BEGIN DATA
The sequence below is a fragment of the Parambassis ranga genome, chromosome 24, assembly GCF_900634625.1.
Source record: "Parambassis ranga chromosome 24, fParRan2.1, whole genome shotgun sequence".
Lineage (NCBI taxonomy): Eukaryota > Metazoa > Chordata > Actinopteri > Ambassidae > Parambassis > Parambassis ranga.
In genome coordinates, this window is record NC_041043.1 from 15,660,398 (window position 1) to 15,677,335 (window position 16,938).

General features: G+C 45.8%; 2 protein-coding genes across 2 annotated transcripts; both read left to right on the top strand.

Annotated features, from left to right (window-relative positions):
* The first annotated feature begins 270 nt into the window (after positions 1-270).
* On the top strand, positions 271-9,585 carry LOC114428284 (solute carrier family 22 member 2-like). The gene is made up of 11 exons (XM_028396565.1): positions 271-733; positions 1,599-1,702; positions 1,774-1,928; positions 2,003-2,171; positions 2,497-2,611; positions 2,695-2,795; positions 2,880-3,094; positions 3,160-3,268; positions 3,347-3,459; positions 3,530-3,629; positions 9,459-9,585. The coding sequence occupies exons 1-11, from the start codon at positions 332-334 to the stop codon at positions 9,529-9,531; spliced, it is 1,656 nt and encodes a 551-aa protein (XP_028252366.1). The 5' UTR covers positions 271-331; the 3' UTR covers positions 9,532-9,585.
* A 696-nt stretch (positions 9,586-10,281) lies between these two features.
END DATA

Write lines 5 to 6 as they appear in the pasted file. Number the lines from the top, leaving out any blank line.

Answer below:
General features: G+C 45.8%; 2 protein-coding genes across 2 annotated transcripts; both read left to right on the top strand.

Annotated features, from left to right (window-relative positions):